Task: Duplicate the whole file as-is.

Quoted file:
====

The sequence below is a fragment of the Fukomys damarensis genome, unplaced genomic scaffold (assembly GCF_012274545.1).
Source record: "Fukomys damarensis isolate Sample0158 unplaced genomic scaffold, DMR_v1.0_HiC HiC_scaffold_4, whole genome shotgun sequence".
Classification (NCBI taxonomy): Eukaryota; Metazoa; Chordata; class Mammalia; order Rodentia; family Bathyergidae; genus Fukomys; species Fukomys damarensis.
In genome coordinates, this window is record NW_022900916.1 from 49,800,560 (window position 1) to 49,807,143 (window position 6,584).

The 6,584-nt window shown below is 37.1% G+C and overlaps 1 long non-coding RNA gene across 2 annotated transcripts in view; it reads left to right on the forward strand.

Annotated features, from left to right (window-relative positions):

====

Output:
The sequence below is a fragment of the Fukomys damarensis genome, unplaced genomic scaffold (assembly GCF_012274545.1).
Source record: "Fukomys damarensis isolate Sample0158 unplaced genomic scaffold, DMR_v1.0_HiC HiC_scaffold_4, whole genome shotgun sequence".
Classification (NCBI taxonomy): Eukaryota; Metazoa; Chordata; class Mammalia; order Rodentia; family Bathyergidae; genus Fukomys; species Fukomys damarensis.
In genome coordinates, this window is record NW_022900916.1 from 49,800,560 (window position 1) to 49,807,143 (window position 6,584).

The 6,584-nt window shown below is 37.1% G+C and overlaps 1 long non-coding RNA gene across 2 annotated transcripts in view; it reads left to right on the forward strand.

Annotated features, from left to right (window-relative positions):